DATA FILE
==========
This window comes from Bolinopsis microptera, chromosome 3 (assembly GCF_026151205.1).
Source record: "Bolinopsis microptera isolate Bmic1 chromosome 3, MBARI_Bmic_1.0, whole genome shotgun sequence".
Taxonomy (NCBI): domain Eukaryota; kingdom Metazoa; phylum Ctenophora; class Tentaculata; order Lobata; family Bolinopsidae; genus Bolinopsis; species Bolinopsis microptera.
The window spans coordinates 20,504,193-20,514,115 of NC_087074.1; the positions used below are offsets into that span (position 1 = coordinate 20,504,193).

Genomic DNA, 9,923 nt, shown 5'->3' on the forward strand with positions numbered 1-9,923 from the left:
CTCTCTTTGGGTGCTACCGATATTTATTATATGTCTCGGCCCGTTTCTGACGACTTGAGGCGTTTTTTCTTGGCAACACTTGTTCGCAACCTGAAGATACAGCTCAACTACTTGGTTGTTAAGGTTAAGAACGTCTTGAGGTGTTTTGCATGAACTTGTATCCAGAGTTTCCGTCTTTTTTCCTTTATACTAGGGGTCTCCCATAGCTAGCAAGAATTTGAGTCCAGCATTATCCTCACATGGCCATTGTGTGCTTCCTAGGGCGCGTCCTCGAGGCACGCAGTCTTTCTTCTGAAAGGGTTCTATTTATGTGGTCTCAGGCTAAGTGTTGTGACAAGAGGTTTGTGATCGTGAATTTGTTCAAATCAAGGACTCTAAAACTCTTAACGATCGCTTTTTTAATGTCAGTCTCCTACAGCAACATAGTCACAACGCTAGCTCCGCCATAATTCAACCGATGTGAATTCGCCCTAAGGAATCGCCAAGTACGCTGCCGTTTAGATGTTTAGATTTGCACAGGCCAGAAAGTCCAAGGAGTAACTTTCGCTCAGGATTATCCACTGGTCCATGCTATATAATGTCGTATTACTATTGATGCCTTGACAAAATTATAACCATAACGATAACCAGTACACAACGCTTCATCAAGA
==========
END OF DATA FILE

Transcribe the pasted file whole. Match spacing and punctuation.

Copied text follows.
This window comes from Bolinopsis microptera, chromosome 3 (assembly GCF_026151205.1).
Source record: "Bolinopsis microptera isolate Bmic1 chromosome 3, MBARI_Bmic_1.0, whole genome shotgun sequence".
Taxonomy (NCBI): domain Eukaryota; kingdom Metazoa; phylum Ctenophora; class Tentaculata; order Lobata; family Bolinopsidae; genus Bolinopsis; species Bolinopsis microptera.
The window spans coordinates 20,504,193-20,514,115 of NC_087074.1; the positions used below are offsets into that span (position 1 = coordinate 20,504,193).

Genomic DNA, 9,923 nt, shown 5'->3' on the forward strand with positions numbered 1-9,923 from the left:
CTCTCTTTGGGTGCTACCGATATTTATTATATGTCTCGGCCCGTTTCTGACGACTTGAGGCGTTTTTTCTTGGCAACACTTGTTCGCAACCTGAAGATACAGCTCAACTACTTGGTTGTTAAGGTTAAGAACGTCTTGAGGTGTTTTGCATGAACTTGTATCCAGAGTTTCCGTCTTTTTTCCTTTATACTAGGGGTCTCCCATAGCTAGCAAGAATTTGAGTCCAGCATTATCCTCACATGGCCATTGTGTGCTTCCTAGGGCGCGTCCTCGAGGCACGCAGTCTTTCTTCTGAAAGGGTTCTATTTATGTGGTCTCAGGCTAAGTGTTGTGACAAGAGGTTTGTGATCGTGAATTTGTTCAAATCAAGGACTCTAAAACTCTTAACGATCGCTTTTTTAATGTCAGTCTCCTACAGCAACATAGTCACAACGCTAGCTCCGCCATAATTCAACCGATGTGAATTCGCCCTAAGGAATCGCCAAGTACGCTGCCGTTTAGATGTTTAGATTTGCACAGGCCAGAAAGTCCAAGGAGTAACTTTCGCTCAGGATTATCCACTGGTCCATGCTATATAATGTCGTATTACTATTGATGCCTTGACAAAATTATAACCATAACGATAACCAGTACACAACGCTTCATCAAGA